|October 3rd, 2020|
This was a 4 day trip up island for some car camping, hiking, and exploring. On our second day we left one vehicle at Atluck Lake campground and proceeded to Merry Widow Mtn on the backroads, coming at it from the South instead of the more common route via Port McNeil. (We wanted to find the Vanishing and Reappearing Rivers on the way. We only found the Vanishing but it was impressive!) Previous reports had said the climb up the hill on Merry Trail Main was deactivated, and in fact the sign saying so is still at the bottom. We quickly discovered a nicely graded road, and after a quick chat with a couple guys in a Western Forest Products pickup we discovered there is currently active logging both right at and beyond the trailhead. This is good for an easier drive up the road, but we were slightly more concerned at meeting a loaded truck, and the soundtrack to our hike consisted of chainsaws and machinery noises.
The trail is in great condition, and we summited in just over 1.5 hrs, taking the same amount of time on the way down. Conditions were hazy so views were probably not as great as they could be, but still decent.
A couple days later I went up Mount Russell, between Sayward and Woss. The road up is still in good condition for my stock Tacoma, although the only two cross-ditches are on the hairpin turns, and 4-low was useful for those. The road ends abruptly with some very large deactivations, so that’s where I parked. I had a GPS track as guidance since there’s no trail, and it helped save some time on the way back down.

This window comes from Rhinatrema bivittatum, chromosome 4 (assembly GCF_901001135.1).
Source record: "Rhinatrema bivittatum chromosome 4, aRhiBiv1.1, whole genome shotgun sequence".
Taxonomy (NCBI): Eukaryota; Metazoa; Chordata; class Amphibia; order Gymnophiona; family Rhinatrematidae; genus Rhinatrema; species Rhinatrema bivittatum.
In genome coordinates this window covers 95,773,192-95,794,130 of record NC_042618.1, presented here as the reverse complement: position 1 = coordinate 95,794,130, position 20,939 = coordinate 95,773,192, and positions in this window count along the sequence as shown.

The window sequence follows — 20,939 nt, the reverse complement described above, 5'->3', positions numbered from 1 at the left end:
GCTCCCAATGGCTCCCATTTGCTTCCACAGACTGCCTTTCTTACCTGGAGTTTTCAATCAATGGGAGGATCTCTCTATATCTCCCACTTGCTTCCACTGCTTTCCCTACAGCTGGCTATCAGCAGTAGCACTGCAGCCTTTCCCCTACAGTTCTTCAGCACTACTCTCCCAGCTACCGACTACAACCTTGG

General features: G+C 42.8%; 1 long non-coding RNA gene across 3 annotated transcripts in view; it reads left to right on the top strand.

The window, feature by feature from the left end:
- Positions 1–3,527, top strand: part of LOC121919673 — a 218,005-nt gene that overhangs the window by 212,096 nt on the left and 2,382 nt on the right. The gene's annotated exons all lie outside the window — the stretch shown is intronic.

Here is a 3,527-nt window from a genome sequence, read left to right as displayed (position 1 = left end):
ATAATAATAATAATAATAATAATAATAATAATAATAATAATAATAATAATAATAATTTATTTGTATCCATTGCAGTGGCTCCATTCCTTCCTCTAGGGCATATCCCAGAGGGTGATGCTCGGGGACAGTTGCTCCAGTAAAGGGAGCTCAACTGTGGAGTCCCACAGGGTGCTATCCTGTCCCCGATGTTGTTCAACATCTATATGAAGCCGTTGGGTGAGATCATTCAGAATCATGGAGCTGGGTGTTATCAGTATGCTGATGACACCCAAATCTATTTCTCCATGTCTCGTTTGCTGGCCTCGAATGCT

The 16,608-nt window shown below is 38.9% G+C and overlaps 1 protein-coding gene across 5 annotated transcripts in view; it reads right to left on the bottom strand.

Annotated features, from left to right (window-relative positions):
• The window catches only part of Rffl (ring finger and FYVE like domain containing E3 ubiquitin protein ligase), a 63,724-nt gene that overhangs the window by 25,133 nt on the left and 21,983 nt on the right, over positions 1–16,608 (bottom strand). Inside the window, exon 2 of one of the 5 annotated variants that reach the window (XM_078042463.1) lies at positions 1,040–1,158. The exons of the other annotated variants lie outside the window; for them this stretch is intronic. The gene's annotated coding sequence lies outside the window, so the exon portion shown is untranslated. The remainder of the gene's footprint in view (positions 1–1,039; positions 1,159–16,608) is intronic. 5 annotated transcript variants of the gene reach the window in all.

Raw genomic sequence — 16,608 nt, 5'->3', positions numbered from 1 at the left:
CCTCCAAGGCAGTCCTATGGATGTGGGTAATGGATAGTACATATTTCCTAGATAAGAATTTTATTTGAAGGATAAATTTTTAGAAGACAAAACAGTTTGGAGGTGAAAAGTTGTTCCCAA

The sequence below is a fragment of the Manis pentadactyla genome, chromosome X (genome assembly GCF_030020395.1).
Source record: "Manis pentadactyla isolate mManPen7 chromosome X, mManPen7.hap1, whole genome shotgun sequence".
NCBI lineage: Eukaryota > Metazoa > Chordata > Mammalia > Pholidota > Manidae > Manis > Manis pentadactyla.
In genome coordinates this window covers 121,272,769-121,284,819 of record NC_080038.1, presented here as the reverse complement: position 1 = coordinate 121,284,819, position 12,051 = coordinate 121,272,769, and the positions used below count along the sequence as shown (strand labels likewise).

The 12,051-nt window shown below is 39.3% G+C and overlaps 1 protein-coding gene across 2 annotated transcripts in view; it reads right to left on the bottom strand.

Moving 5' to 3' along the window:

A short 5 minutes got me to the end of the road, where I found an elk / bear trail and started through 10 minutes of logging slash. After that I was in the old growth and there was lots of room to find my way. After about 45 minutes I broke out onto a plateau and the sub-alpine. I weaved around some beautiful tarns and up the obvious route to the ridge. It was an easy hike to the summit, but the cliffs on the other side were impressive. Once again it was about 1.5 hours up, and the same back down. It was a refreshing change to wander through the alpine meadows without a trail, and really no signs of other humans the entire hike.
I’ll upload more photos of the hikes and our other exploring in the area to flickr.com/jspitfire.